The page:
STS-64 is a Space Shuttle program mission.
|Space Shuttle program|
|Launch:|| September 9, 1994|
|Landing:|| September 20, 1994|
Runway 4, Edwards AFB, California
|Duration:||10 days, 22 hours, 49 minutes, 57 seconds.|
|Orbit Altitude:||140 nautical miles|
|Orbit Inclination:||57 degrees|
|Distance Traveled:|| 4,500,000 miles|
- Richard N. Richards (4), Commander
- L. Blaine Hammond, Jr. (2), Pilot
- Jerry M. Linenger (1), Mission Specialist 1
- Susan J. Helms (2), Mission Specialist 2
- Carl J. Meade (3), Mission Specialist 3
- Mark C. Lee (3), Mission Specialist 4
- Lee and Meade - EVA 1
- EVA 1 Start: September 16, 1994 - 14:42 UTC
- EVA 1 End: September 16, - 21:33 UTC
- Duration: 6 hours, 51 minutes
The STS-64 mission will carry the LIDAR In-Space Technology Experiment (LITE), a project to measure atmospheric parameters from a space platform utilizing laser sensors, the Robot Operated Materials Processing System (ROMPS) to investigate robot handling of thin film samples, and the Shuttle Pointed Autonomous Research Tool for Astronomy (SPARTAN-201). SPARTAN is a free-flying retrievable platform with two telescopes to study the solar wind, a continuous stream of electrons, heavy protons and heavy ions ejected from the sun and traveling through space at speeds of almost 1 million miles per hour. The solar wind frequently causes problems on Earth by disrupting navigation, communications and electrical power.
The STS-64 mission will also carry the Shuttle Plume Impingement Flight Experiment (SPIFEX). This experiment is designed to directly measure RCS plume loads in the far-field regime under actual on-orbit conditions. Discovery's payload bay also contains a GAS bridge assembly with 12 GAS canisters (G-178, G-254, G-312, G-325, G-417, G-453, G-454, G-456, G-485, G-506 and G-562). One additional experiment in the payload bay is the Trajectory Control Sensor (TCS) package positioned on an Adaptive Payload Carrier. It will provide relative trajectory data on a target vehicle operating in close proximity (less than 5000ft) of the Orbiter. The TCS will provide range and range rate data for target vehicles having a reflective surface. Additionally, the TCS provides bearing, bearing rate, attitude, and attitude rates for target vehicles utilizing special retro-reflectors.
In Discovery's middeck area, STS-64 will carry the Simplified Aid for EVA Rescue (SAFER) system, the Solid Surface Combustion Experiment (SSCE), the Biological Research in Canister III (BRIC-III) experiment, the Radiation Monitoring Equipment III (RME-III) experiment. Other experiments onboard STS-64 include Military Application of Ship Trails (MAST), Shuttle Amateur Radio Experiment-II (SAREX-II) and Air Force Maui Optical Site Calibration Test (AMOS).
STS-64 marked first flight of Lidar In-space Technology Experiment (LITE) and first untethered U.S. extravehicular activity (EVA) in 10 years. LITE payload employs lidar, which stands for light detection and ranging, a type of optical radar using laser pulses instead of radio waves to study Earth's atmosphere. First spaceflight of lidar was highly successful technology test. LITE instrument operated for 53 hours, yielding more than 43 hours of high-rate data. Unprecedented views were obtained of cloud structures, storm systems, dust clouds, pollutants, forest burning and surface reflectance. Sites studied included atmosphere above northern Europe, Indonesia and the south Pacific, Russia and Africa. Sixty-five groups from 20 countries are making validation measurements with ground-based and aircraft instruments to verify LITE data. LITE science program is part of NASA's Mission to Planet Earth.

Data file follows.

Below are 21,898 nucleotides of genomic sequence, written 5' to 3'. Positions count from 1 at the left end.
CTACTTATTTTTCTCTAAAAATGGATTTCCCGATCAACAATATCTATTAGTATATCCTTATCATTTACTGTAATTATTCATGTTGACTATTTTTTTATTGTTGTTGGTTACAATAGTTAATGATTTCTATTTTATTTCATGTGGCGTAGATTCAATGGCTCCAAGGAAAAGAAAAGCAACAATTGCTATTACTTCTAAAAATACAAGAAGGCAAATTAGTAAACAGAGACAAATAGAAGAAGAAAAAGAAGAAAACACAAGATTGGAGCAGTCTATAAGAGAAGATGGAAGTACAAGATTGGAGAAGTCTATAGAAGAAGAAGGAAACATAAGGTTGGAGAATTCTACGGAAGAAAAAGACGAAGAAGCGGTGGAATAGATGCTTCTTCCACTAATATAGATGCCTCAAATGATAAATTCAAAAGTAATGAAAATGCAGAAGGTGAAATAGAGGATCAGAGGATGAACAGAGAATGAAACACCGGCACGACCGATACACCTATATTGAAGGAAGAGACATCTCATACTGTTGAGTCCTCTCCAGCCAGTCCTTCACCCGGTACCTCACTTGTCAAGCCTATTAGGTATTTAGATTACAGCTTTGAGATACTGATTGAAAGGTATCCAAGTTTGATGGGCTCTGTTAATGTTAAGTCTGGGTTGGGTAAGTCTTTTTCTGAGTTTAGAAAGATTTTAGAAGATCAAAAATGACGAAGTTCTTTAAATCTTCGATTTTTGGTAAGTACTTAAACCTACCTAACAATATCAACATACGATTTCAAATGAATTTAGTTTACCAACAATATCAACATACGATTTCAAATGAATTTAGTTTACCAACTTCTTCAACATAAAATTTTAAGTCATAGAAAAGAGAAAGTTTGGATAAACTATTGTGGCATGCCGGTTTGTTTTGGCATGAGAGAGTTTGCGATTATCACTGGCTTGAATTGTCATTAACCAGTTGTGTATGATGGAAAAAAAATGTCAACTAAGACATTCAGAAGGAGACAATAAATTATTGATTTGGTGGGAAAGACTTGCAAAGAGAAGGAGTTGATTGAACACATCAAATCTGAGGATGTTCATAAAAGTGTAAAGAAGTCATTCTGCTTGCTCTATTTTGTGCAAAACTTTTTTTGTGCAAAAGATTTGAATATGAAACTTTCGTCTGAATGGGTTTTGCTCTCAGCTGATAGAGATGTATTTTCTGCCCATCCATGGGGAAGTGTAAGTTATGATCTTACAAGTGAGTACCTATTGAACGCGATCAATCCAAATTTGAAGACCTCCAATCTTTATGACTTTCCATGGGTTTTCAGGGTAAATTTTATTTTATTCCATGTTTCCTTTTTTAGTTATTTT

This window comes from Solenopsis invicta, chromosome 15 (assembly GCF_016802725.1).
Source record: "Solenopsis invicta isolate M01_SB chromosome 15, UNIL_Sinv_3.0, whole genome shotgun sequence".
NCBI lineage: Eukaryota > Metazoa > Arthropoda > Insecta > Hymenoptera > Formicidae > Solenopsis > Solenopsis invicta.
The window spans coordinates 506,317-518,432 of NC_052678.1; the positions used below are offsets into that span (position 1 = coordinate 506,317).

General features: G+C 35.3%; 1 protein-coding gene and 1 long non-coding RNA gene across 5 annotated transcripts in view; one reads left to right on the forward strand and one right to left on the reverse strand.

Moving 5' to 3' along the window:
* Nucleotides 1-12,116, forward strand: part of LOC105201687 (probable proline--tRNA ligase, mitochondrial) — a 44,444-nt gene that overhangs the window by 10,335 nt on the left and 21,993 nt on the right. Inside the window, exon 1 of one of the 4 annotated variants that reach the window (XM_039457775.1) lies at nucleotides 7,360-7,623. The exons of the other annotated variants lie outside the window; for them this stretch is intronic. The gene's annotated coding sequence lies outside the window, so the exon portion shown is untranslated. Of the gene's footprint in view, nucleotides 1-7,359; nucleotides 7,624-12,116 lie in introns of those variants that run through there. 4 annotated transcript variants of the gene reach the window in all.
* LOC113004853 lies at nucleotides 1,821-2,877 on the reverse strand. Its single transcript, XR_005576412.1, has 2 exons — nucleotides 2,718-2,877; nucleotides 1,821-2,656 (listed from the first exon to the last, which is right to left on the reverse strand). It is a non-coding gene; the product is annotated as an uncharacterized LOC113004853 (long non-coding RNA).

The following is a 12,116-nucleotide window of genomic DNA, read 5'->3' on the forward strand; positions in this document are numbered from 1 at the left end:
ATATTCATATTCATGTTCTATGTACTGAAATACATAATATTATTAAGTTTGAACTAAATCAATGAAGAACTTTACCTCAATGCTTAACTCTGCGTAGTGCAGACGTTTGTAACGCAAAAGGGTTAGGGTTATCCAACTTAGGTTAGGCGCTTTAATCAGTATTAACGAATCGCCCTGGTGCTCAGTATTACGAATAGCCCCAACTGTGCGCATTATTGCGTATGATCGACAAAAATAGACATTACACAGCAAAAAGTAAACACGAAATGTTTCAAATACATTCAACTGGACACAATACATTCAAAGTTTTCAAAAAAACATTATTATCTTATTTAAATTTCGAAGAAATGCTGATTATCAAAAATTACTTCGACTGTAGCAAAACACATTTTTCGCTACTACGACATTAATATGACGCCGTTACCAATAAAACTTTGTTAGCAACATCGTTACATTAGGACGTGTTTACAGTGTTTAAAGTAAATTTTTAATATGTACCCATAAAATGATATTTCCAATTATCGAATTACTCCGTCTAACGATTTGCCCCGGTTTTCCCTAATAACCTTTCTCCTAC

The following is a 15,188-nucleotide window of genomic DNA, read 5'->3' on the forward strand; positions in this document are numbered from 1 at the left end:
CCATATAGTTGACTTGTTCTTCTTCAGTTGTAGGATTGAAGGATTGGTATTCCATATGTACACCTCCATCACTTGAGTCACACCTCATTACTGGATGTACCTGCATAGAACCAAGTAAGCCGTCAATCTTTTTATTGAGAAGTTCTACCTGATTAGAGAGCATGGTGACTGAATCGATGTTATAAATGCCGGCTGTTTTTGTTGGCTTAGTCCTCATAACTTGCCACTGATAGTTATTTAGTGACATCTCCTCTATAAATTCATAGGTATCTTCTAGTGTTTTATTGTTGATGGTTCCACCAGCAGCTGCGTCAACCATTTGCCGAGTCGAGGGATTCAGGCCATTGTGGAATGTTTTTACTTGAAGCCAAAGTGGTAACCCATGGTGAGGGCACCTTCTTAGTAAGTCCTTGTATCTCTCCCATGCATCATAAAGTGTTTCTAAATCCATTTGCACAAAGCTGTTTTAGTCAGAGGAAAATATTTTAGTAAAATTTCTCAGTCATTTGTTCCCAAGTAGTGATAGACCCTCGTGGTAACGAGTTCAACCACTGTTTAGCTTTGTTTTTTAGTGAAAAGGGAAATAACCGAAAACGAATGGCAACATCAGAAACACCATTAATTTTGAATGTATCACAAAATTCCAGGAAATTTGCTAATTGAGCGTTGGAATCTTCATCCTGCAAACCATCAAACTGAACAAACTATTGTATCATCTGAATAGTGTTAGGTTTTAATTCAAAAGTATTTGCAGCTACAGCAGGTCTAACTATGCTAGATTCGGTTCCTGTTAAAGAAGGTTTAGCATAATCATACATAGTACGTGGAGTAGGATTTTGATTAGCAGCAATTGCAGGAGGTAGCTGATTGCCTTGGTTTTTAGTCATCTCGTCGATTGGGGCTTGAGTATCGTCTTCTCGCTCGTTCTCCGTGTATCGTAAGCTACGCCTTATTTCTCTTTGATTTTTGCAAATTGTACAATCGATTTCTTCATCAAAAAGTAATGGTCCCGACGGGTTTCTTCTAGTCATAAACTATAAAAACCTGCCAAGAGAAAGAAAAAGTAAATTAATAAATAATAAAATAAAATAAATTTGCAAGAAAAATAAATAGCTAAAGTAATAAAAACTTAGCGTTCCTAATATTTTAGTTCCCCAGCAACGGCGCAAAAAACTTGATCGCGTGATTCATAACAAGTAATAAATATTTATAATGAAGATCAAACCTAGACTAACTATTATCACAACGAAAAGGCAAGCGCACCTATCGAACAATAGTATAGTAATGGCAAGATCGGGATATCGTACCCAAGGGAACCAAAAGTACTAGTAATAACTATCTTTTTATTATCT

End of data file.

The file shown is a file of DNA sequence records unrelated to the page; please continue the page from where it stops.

Mission Specialists Lee and Meade completed 28th EVA of Space Shuttle program on Sept. 16. During six-hour, 15- minute EVA, they tested new backpack called Simplified Aid for EVA Rescue (SAFER), designed for use in event crew member becomes untethered while conducting an EVA.
On fifth day of mission, Shuttle Pointed Autonomous Research Tool for Astronomy-201 (SPARTAN-201) free flyer was released using Remote Manipulator System arm. Making its second flight on Shuttle, SPARTAN-201 designed to collect data about acceleration and velocity of solar wind and to measure aspects of sun's corona. Data recorded for playback after return to Earth. SPARTAN-201 retrieved after two days of data collection.
Other cargo bay payloads: Shuttle Plume Impingement Flight Experiment (SPIFEX), a 33-foot (10-meter) long instrumented extension for Shuttle robot arm. SPIFEX designed to collect data about orbiter Reaction Control System (RCS) thrusters to aid understanding about potential effects of thruster plumes on large space structures, such as Mir space station or planned international space station. Robot Operated Processing System (ROMPS) was first U.S. robotics system operated in space, mounted in two Get Away Special (GAS) canisters attached to cargo bay wall. A GAS bridge assembly in cargo bay carried 12 cans, 10 holding self-contained experiments.
Middeck experiments included: Biological Research in Canister (BRIC) experiment to investigate effects of spaceflight on plant specimens; Military Application of Ship Tracks (MAST) to take high-resolution imagery of ship tracks and to analyze wake formation and dissipations; Solid Surface Combustion Experiment (SSCE) to supply information on flame propagation over fuels in space; Radiation Monitoring Equipment III (RME III) to measure ionizing radiation; Shuttle Amateur Radio Experiment II (SAREX II) to demonstrate feasibility of short-wave radio contacts between orbiter and ground-based amateur radio operators; and Air Force Maui Optical Station (AMOS) test, which required no onboard hardware.
- Space science
- Space shuttle
- List of space shuttle missions
- List of human spaceflights chronologically
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